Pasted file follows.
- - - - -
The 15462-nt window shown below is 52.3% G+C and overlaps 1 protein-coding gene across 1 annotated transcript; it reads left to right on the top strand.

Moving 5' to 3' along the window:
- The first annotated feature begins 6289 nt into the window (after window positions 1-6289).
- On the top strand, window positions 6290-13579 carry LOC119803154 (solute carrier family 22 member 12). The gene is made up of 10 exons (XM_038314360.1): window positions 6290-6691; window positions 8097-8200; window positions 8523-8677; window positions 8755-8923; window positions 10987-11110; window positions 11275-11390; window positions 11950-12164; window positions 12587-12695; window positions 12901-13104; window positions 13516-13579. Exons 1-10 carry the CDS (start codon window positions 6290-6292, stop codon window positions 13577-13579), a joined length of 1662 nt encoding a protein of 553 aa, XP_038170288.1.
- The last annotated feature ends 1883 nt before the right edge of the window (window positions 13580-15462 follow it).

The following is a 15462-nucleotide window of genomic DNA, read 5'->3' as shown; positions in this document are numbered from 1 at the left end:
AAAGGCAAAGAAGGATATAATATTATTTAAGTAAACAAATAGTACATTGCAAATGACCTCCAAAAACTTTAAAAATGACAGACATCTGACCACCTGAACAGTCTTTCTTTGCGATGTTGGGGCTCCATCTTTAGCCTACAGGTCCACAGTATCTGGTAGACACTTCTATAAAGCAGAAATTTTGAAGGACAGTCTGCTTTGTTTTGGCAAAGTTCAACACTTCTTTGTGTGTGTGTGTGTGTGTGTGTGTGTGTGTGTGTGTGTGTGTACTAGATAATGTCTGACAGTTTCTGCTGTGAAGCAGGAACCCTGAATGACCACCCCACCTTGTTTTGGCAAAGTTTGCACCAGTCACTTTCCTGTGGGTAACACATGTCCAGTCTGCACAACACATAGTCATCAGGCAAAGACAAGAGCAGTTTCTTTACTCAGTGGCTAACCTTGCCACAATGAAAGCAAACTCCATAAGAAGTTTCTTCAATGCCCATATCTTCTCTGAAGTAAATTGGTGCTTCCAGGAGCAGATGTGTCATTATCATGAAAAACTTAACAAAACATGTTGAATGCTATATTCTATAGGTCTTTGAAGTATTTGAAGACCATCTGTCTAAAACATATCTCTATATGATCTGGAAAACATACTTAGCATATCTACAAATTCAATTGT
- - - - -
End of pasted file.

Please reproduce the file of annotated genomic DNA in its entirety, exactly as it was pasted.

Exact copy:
The 15462-nt window shown below is 52.3% G+C and overlaps 1 protein-coding gene across 1 annotated transcript; it reads left to right on the top strand.

Moving 5' to 3' along the window:
- The first annotated feature begins 6289 nt into the window (after window positions 1-6289).
- On the top strand, window positions 6290-13579 carry LOC119803154 (solute carrier family 22 member 12). The gene is made up of 10 exons (XM_038314360.1): window positions 6290-6691; window positions 8097-8200; window positions 8523-8677; window positions 8755-8923; window positions 10987-11110; window positions 11275-11390; window positions 11950-12164; window positions 12587-12695; window positions 12901-13104; window positions 13516-13579. Exons 1-10 carry the CDS (start codon window positions 6290-6292, stop codon window positions 13577-13579), a joined length of 1662 nt encoding a protein of 553 aa, XP_038170288.1.
- The last annotated feature ends 1883 nt before the right edge of the window (window positions 13580-15462 follow it).

The following is a 15462-nucleotide window of genomic DNA, read 5'->3' as shown; positions in this document are numbered from 1 at the left end:
AAAGGCAAAGAAGGATATAATATTATTTAAGTAAACAAATAGTACATTGCAAATGACCTCCAAAAACTTTAAAAATGACAGACATCTGACCACCTGAACAGTCTTTCTTTGCGATGTTGGGGCTCCATCTTTAGCCTACAGGTCCACAGTATCTGGTAGACACTTCTATAAAGCAGAAATTTTGAAGGACAGTCTGCTTTGTTTTGGCAAAGTTCAACACTTCTTTGTGTGTGTGTGTGTGTGTGTGTGTGTGTGTGTGTGTGTGTGTACTAGATAATGTCTGACAGTTTCTGCTGTGAAGCAGGAACCCTGAATGACCACCCCACCTTGTTTTGGCAAAGTTTGCACCAGTCACTTTCCTGTGGGTAACACATGTCCAGTCTGCACAACACATAGTCATCAGGCAAAGACAAGAGCAGTTTCTTTACTCAGTGGCTAACCTTGCCACAATGAAAGCAAACTCCATAAGAAGTTTCTTCAATGCCCATATCTTCTCTGAAGTAAATTGGTGCTTCCAGGAGCAGATGTGTCATTATCATGAAAAACTTAACAAAACATGTTGAATGCTATATTCTATAGGTCTTTGAAGTATTTGAAGACCATCTGTCTAAAACATATCTCTATATGATCTGGAAAACATACTTAGCATATCTACAAATTCAATTGT